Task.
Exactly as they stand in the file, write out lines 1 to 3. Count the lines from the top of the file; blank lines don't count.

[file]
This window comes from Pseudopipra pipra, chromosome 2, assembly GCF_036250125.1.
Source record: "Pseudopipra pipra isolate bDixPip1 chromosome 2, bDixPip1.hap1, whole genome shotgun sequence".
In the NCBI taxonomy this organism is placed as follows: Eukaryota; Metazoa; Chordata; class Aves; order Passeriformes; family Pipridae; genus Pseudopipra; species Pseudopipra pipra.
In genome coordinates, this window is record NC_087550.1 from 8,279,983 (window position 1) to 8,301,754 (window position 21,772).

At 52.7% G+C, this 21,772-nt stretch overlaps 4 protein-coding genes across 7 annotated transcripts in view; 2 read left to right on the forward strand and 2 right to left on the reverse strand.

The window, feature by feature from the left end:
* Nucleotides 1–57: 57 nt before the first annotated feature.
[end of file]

This window comes from Pseudopipra pipra, chromosome 2, assembly GCF_036250125.1.
Source record: "Pseudopipra pipra isolate bDixPip1 chromosome 2, bDixPip1.hap1, whole genome shotgun sequence".
In the NCBI taxonomy this organism is placed as follows: Eukaryota; Metazoa; Chordata; class Aves; order Passeriformes; family Pipridae; genus Pseudopipra; species Pseudopipra pipra.